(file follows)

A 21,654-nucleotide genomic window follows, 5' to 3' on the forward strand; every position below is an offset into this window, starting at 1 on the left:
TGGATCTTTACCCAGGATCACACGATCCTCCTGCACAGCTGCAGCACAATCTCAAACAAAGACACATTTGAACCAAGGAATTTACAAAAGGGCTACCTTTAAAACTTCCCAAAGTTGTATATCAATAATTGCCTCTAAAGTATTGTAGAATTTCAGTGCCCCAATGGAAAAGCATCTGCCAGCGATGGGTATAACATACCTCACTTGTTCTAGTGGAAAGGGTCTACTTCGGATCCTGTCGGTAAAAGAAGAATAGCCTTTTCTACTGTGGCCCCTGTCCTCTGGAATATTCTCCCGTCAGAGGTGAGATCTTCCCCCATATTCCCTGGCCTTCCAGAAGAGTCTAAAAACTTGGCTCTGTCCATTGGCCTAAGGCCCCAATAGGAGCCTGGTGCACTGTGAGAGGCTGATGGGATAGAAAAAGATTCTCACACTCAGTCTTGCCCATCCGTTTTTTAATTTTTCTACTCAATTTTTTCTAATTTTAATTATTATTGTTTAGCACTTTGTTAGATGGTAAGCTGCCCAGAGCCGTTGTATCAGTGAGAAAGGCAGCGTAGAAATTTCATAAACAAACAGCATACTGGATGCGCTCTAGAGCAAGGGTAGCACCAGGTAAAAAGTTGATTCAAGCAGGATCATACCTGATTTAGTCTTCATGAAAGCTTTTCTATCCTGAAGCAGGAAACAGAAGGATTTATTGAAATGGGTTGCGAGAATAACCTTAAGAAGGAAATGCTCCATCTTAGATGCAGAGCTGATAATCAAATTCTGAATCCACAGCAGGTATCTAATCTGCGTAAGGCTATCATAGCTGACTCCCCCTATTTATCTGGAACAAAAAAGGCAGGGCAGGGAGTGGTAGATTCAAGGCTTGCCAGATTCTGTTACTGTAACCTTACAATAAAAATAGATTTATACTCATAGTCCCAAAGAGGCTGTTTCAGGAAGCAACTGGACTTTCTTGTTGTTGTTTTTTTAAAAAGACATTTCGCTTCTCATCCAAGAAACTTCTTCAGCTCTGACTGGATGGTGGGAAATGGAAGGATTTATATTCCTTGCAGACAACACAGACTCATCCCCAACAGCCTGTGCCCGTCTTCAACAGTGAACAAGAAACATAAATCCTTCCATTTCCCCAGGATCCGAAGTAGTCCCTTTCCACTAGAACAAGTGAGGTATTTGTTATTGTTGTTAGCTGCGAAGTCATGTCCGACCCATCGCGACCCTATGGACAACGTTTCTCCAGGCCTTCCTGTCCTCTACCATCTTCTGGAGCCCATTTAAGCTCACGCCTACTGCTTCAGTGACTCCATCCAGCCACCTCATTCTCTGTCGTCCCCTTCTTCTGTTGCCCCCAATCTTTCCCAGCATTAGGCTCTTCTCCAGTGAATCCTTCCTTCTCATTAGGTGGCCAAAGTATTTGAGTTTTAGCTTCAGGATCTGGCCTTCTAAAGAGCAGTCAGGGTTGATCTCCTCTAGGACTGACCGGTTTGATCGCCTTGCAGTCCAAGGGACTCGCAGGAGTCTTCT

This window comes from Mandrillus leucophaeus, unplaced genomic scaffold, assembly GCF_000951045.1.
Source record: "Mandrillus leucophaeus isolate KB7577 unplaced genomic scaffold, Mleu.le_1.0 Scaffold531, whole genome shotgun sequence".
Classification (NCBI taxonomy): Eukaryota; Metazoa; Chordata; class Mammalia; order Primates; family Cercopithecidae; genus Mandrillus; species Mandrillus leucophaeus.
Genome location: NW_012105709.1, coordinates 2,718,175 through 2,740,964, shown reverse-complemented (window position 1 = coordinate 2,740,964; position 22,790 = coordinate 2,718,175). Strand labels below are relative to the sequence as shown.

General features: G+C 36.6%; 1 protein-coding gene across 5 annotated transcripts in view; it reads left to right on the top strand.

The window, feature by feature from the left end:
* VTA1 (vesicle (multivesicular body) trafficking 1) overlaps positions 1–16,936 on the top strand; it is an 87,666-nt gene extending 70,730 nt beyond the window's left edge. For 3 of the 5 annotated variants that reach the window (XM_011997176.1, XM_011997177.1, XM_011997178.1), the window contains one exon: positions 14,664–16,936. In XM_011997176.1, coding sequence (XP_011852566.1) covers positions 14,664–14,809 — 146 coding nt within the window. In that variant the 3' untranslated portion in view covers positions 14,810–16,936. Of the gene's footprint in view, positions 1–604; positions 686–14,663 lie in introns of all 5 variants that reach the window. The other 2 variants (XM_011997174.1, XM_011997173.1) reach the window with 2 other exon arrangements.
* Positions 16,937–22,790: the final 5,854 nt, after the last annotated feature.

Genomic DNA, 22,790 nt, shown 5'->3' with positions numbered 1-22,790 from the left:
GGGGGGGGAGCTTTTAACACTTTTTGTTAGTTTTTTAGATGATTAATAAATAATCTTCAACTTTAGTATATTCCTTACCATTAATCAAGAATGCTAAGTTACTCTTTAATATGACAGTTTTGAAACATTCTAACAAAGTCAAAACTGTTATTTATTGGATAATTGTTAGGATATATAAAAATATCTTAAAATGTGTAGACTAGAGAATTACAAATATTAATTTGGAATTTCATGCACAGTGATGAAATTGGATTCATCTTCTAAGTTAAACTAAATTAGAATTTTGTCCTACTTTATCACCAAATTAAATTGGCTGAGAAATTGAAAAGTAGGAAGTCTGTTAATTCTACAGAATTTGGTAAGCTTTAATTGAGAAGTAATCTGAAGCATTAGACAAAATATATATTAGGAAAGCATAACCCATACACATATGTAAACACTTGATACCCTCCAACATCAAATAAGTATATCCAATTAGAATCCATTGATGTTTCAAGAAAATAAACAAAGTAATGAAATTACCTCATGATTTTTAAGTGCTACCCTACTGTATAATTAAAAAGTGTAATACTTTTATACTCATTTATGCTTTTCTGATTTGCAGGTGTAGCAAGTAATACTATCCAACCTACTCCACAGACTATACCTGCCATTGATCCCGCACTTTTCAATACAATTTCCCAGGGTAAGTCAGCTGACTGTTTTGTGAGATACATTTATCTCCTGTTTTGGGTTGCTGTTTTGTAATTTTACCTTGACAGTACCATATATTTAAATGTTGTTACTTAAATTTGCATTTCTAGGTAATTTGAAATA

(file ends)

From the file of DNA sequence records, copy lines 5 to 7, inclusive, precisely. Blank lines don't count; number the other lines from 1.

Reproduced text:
Classification (NCBI taxonomy): Eukaryota; Metazoa; Chordata; class Mammalia; order Primates; family Cercopithecidae; genus Mandrillus; species Mandrillus leucophaeus.
Genome location: NW_012105709.1, coordinates 2,718,175 through 2,740,964, shown reverse-complemented (window position 1 = coordinate 2,740,964; position 22,790 = coordinate 2,718,175). Strand labels below are relative to the sequence as shown.

General features: G+C 36.6%; 1 protein-coding gene across 5 annotated transcripts in view; it reads left to right on the top strand.